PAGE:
I've lived in Maryland my entire life, for better or for worse. The better being Old Bay, the ability to go from the mountains to the ocean without leaving the state, and the town with the hottest men in the nation are all housed within our borders. The worse, of course, includes the 495 Beltway, lack of Einstein Bagels beyond Montgomery County, and my current hometown being voted as having the second ugliest men in the country. I'm not making that up. Tell me how is it possible that the number one hottest and number two ugliest are contained in the same tiny state? No one can ever judge me for taking to the Internet to find a man.
Now, despite the fact that last year's survey proved my little town has little to offer beyond overweight, toothless, uneducated men - we are not without hope. (Can I just say one thing? I'm not actually from this town. We moved there when I was in sixth grade from another city which is much closer to the City of Hotties - just to clarify.) We moved to Western Maryland on the thought that it would be a slower paced country life with kind neighbors and easy living. Well, what we actually got was an interesting class of people who used words like you-ins and up'air while sitting on their porches in dirty tank tops smoking one pack after another. Not exactly the overall-wearin', corn-plantin', country-folk we'd imagined.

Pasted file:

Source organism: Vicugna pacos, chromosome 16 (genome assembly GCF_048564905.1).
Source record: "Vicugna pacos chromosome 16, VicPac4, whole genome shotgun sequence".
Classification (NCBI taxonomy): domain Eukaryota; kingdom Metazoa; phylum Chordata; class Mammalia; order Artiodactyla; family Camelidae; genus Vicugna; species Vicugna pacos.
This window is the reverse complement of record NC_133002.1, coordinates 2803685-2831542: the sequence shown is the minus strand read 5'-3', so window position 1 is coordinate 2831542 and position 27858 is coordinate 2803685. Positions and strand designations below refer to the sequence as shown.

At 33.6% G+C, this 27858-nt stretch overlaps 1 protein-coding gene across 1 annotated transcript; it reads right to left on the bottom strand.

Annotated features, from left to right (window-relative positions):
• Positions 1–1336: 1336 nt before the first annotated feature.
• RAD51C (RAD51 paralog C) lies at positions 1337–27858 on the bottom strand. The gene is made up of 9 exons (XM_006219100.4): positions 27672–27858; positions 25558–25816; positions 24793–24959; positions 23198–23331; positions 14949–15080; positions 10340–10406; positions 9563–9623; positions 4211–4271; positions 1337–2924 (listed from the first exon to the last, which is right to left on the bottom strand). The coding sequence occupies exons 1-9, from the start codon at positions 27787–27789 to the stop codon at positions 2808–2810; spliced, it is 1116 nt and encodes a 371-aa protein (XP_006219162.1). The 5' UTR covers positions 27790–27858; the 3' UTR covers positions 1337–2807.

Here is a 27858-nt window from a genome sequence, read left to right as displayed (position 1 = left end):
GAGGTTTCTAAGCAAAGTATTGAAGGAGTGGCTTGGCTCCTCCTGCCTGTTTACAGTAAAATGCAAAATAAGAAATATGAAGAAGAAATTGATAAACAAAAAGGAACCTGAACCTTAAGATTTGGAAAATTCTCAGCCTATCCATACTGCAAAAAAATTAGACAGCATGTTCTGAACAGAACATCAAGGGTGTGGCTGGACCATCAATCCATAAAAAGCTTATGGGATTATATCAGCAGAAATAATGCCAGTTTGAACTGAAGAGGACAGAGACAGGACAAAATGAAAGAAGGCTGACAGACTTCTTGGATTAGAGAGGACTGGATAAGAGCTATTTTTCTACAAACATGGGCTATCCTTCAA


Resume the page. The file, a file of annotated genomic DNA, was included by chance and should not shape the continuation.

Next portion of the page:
But then there was Krumpe's Doughnuts. This little hole-in-the wall shack with a walk-up counter, buried behind a church and only open after dark, could bring redemption to the whole dang town. It's sort of a Krispy Kreme concept, only better, because there are many Krispy Kreme's but only one Krumpe's. There's barely enough room behind the white counter for three people to wait in line, so you shuffle with your back against the wall while you order your cinnamon sugar twists and apple filled doughnuts with caramel icing at one o'clock in the morning. Hey, if those other folks are in line with you, no one's judging. You're amongst friends.
Oh, hey Kona.